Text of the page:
First Soft Circuits Open Lab

soft circuits open lab

This Sunday we're holding our first Soft Circuits Open Lab at the School of Fine Arts in Lisbon (FBAUL - Faculdade de Belas Artes de Lisboa). There is no predefined structure for the event. We will meet for the course of one day with the purposes of sharing knowledge, experimenting freely, advancing on-going projects, and just having fun working together. Some of the people attending will be specialists in electronics and others in textiles. Barcamp style impromptu presentations are very welcome.

Altlab will provide some basic tools such as pliers, scissors, soldering irons, ironing board, etc. But participants must bring all the materials and additional equipment necessary for their own projects/experiments (including laptops). Here are some suggestions: any kind of fabric, needles and thread, yarn, t-shirts, conductive and/or resistive fabric, conductive thread, conductive and/or resistive yarn, knitting and/or crochet needles, LEDs, coin cell batteries, battery holders, EL wire, strands of fiber optics, copper foil, copper adhesive track, aluminum foil, resistive foam, regular foam, arduinos (lilypad or any other kind). If you've never worked with any of these materials and don't have them handy, come anyway, you can help someone else with their project and learn along the way.

For more information on soft circuits techniques and materials, check out the Soft Circuits Resources section on the openMaterials wiki.

This open lab will take place on February 21st, from 10:30 to 18:30, at the School of Fine Arts in Lisbon, room 307, 1st floor (since our own space is still under construction). All are welcome, there is no fee nor registration, but please do let me know if you are planning on coming: catarinamota(at)audienciazero.org

Circuit Bending

Hel­lo “intre­nets” people(s)

This post today reflects a lit­tle about  what cir­cuit ben­ding and diy are.

I have many fri­ends and col­le­a­gues  asking me “-So what is cir­cuit ben­ding?”, well here goes the awser and a bit of the his­tory behind cir­cuit bending.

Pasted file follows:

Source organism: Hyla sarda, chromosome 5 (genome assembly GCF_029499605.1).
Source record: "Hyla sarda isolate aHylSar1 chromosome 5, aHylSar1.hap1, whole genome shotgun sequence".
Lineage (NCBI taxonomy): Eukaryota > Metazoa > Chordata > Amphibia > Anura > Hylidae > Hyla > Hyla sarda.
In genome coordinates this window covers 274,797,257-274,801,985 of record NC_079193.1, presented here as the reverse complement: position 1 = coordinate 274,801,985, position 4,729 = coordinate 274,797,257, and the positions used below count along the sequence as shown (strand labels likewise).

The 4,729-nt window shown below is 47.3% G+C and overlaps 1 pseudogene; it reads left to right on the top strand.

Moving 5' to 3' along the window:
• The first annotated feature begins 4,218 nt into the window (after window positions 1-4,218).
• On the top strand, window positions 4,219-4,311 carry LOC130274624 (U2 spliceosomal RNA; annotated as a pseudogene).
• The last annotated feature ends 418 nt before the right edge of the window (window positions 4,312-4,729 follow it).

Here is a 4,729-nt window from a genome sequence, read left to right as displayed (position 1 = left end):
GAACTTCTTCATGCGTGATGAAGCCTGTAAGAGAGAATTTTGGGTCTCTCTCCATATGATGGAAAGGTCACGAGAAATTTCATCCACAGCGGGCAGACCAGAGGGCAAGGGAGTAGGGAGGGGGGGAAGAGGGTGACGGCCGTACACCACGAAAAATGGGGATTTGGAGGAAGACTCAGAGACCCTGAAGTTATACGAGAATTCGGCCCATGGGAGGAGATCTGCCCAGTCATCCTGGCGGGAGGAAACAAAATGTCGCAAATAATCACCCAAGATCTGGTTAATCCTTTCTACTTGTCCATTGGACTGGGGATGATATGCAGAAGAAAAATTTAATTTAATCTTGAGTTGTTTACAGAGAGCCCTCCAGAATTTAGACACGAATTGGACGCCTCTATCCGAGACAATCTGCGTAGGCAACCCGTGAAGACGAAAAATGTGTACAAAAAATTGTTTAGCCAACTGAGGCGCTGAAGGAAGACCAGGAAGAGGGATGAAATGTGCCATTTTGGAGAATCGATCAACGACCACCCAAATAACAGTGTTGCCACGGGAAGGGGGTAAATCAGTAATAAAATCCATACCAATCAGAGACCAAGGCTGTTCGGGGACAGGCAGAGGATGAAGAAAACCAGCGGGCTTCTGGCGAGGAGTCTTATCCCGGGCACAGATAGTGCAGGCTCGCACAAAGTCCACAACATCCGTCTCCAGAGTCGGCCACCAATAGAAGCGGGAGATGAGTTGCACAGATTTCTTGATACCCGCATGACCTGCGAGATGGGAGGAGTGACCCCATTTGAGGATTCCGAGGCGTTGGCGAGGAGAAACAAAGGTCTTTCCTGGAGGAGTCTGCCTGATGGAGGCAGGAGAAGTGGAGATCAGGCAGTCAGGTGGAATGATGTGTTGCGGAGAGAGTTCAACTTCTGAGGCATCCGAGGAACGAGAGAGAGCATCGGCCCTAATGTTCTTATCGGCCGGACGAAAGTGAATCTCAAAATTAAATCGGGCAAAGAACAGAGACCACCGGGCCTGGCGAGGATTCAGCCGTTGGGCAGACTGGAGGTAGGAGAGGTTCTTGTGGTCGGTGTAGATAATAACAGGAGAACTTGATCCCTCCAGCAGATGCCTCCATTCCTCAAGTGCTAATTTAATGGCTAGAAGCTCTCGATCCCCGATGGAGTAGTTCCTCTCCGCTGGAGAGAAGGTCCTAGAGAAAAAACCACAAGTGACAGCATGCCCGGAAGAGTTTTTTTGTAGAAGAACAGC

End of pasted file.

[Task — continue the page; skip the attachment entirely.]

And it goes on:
Seems that a guy cal­led Reed Gha­za­la, was making expe­ri­ments with some synthe­si­zers, trying to get some more sounds out of the elec­tro­nic ins­tru­ments, so he deci­ded to open one and poke the guts of the beast .

He soon  finds out that the core of an elec­tro­nic ins­tru­ment its a lot of fun and this could be exci­ting discover.

Now…have you ever heard of the Savant syn­dro­me ?  a per­son who as Savant Syn­dro­me have the abi­lity of mixing emo­ti­ons, like seeing num­bers in a wide vari­ety of colors or the alpha­bet in sha­pes and forms, the cau­se of this, its sim­ply the brain and some short fuses in some are­as, and this its exac­tly what Cir­cuit ben­ding is.

So, when Reed deci­ded to explo­re the pos­si­bi­lity of the short cir­cuit he open a big door for expe­ri­men­tal music and a new form of seeing elec­tro­nic devi­ces, the idea its sim­ply bril­li­ant, lets open some toys, synths, pedals (wha­te­ver) and lets start to take some really cool sounds out of it, and the bril­li­ant part is : you don’t need to know about elec­tro­nics or be a geek who spent all day in the gara­ge (myself inclu­ded), becau­se cir­cuit ben­ding its like a a brain in short fuse.